Manufactured by Sunrise Biscuits Ndola, Zambia Two enriched baked whole grain-based biscuits enclosing an enriched peanut butter based “cream” filling Ingredients include: whole wheat, whole oats, soy flour, soy protein concentrate, peanut butter, milk powder, whey protein, vegetable oil, sugar, honey, vitamins, minerals Nutrition quality and density, delivering balanced vitamins, minerals, protein, carbohydrates, fat, fiber, and energy in a compact and stable form Portability: can be carried, stored, and eaten anywhere, any time Shelf stability: months depending on storage conditions Hand-held, no utensils or bowl needed, convenient for children Portion controlled packaging to protect the food, easy to hand out & open Ready-to-eat, fully baked, no preparation Biscuit becomes a creamy porridge when liquid is added – for spoon eating They are a familiar food in our Southern African diet; such desirability encourages healthy eating and adds tasty variety to the diet Offer a variety of 11 different nutritious foods we have assembled into a “Full Plate” for between meal & on-the-go nutrition supplementation – along with the fortification Natural Foods: NO preservatives, artificial colors, trans fats, hydrogenated fats Sunrise Biscuits Company Ltd. For Samples or Quotation Inquiries, Contact: Mr. S. S. Langar Lukasu Road, Light Industrial Sites; P.O. Box 70506, Ndola – Zambia; Phone: / 8; Fax: ; Cell: ;

19 Number Biscuits Eaten / Day
Sunrise Enriched Sandwich Biscuit Nutrient Contribution CHILD (age 5-9) TEEN AGER (age 15-19) ADULT (age 20-59) Number Biscuits Eaten / Day 4 Biscuits (120 g) 6 Biscuits (180 g) 8 Biscuits (240 g) 100 g = 3.3 biscuits Macro- Nutrients Actual Amount in 4 Biscuits Provide this % of RDA 100% RDA* Actual Amount in 6 Biscuits Provide this % of RDA Actual Amount in 8 Biscuits Provide this % of RDA Nutrient Content / 100 grams of Sandwich Biscuits Fat (grams) 31 35% 88 47 39% 120 62 57% 109 25.9 Protein (grams) 23 36% 64 35 40% 59% 80 19.5 Carbohydrate (grams) 58 25% 233 87 27% 317 116 289 48.3 Fiber (grams) 2 8% 25 3 38 17% 1.7 Energy total Kcal (male) WFP** 600 30% 1980 900 33% 2700 1200 49% 2460 500 * World Health Organization: Recommended Dietary Allowance; **WFP - Assumes people living under stress

20 Products Status and Next Steps
Enriched Mahue Final formula confirmed. Being submitted to NFNC for acceptability opinion. Scale up runs and commercial samples to be produced in January. Retail launch planned for March. Enriched Biscuits Market ready. One order received from NGO; Retail launch being staged; Institutional client (private hospital) engaged in efficacy trial. Pro-biotic Mabisi Final formula being confirmed. Marketing strategy being developed for 3 channels. Product Technical Bulletin being developed. Scale up runs and commercial samples are pending.

21 Project Outcomes with Food Processors
Active interest and involvement in the nutrition of their consumers and the nutrition value / impact of their products. Business Growth Opportunities & increased Customer Options Technical know-how in food fortification with vitamins and minerals Relationships with non-governmental (NGO) & community-based organizations (CBO) Enhanced staff know-how, processing capabilities and quality control procedures Product technical specifications, formulations, ingredients for nutrition products Enlarged capabilities into nutritional product category Relationships with Institutions for meeting nutrition requirements Development of sophisticated nutrition product and nutrition promotion material Increased collaboration with GORZ and other Donors in Zambia for contributing Zambian business-based solutions to the Zambian nutrition crisis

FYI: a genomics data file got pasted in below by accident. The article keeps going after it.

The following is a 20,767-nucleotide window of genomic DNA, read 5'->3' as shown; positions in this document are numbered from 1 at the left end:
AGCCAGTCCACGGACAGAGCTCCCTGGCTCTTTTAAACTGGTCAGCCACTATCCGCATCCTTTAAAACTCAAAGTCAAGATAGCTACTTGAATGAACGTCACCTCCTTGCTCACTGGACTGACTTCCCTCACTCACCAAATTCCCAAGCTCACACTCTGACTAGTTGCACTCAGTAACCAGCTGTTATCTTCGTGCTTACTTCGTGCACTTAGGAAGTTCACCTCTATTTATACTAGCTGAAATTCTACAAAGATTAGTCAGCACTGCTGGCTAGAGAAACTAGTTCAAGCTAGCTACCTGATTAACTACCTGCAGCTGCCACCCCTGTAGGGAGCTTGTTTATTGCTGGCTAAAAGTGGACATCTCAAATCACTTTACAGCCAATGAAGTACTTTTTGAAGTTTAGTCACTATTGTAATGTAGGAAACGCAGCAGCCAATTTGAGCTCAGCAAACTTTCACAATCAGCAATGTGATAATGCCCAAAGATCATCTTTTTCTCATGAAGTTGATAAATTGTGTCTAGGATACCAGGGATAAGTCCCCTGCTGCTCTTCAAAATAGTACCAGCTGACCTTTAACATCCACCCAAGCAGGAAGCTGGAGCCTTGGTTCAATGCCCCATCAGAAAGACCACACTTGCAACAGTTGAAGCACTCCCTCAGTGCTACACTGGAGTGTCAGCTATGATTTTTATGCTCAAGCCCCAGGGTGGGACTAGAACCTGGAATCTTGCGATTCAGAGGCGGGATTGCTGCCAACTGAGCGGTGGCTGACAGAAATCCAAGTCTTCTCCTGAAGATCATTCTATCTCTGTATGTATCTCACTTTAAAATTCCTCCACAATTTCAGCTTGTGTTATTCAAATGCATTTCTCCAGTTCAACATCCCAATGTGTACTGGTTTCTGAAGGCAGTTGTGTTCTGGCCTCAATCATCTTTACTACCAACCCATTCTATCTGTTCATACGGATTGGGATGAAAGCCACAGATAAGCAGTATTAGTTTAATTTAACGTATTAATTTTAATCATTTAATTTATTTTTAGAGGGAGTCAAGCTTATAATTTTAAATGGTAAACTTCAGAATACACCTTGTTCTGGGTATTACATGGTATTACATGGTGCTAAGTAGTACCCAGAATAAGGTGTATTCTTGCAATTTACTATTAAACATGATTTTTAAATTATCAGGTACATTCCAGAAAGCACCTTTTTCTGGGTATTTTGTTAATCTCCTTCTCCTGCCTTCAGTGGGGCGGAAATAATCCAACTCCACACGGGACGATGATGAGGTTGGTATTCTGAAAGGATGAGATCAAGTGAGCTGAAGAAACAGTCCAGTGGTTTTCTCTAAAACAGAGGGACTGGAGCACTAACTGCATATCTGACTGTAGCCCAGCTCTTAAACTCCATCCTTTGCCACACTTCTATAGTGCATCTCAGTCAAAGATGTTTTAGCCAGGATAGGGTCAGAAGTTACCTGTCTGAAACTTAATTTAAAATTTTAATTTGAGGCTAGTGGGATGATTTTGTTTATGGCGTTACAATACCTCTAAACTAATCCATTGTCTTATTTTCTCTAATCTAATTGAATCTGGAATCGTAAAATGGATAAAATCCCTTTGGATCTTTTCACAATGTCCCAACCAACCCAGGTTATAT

22 Food Processors: Getting Involved With Nutrition and HIV/AIDS
One of the Processors is now active on the National Food and Nutrition Commission sub-committee on HIV/AIDS and nutrition One Processor is actively engaged with a private hospital investigating the benefits of buying nutrition supplements for patients receiving treatment who also show symptoms of moderate malnutrition. Another Manager has made visits to a major HIV/AIDS public clinic with a life changing effect for him - and through him, for the Business Owners A third is actively looking for using distribution channels that will access rural Zambians people most in need of their form of product. All three are open to the proposed creation of HIV/AIDS training programs for their staff. This will begin in 2008.

23 Potential Benefits for People Living with HIV/AIDS
Three forms of foods that are familiar, widely consumed, and found throughout Zambia, will now be enriched and more nutritious. Promotion of these products in the markets will contribute to consumer knowledge about proper diet and better nutrition generally. Zambian processors will be manufacturing and offering enriched supplemental foods for sale not only at Retail but also to Institutions, and to NGOs, PVOs, CBO’s Sustainable Food Options: All of the above was developed by the food businesses and will stand – or fail - on its own based on value chain incentives: Consumer (buyer) Demand, Supply, Competition.

24 Remaining Hurdles / Critical Outcomes
Support to Processors for achieving sales in all 3 market channels and earning returns on their investment Evaluating / measuring long term value of the products for consumers Receiving VAT relief (17.5%) from GORZ for enriched products and duty relief for nutrient ingredients – passing on the savings to consumers Nutrition Promotion and Education campaigns for Trade and Consumers Ongoing product optimization and innovations; Quality Control Procedures Processor sponsored HIV/AIDS employee awareness and service programs

25 Project Contact Information In Africa – Todd Thompson Land O’Lakes Country Director, Zambia, Africa; Phone: / 30; Fax: In USA – Mara Russell Land O’Lakes Title II Director, WDC; E mail: Phone: (703) ; Fax: (703) Rolf Campbell consultant; E mail: Phone: ; Fax:

26 11 Places Zambians May Find Food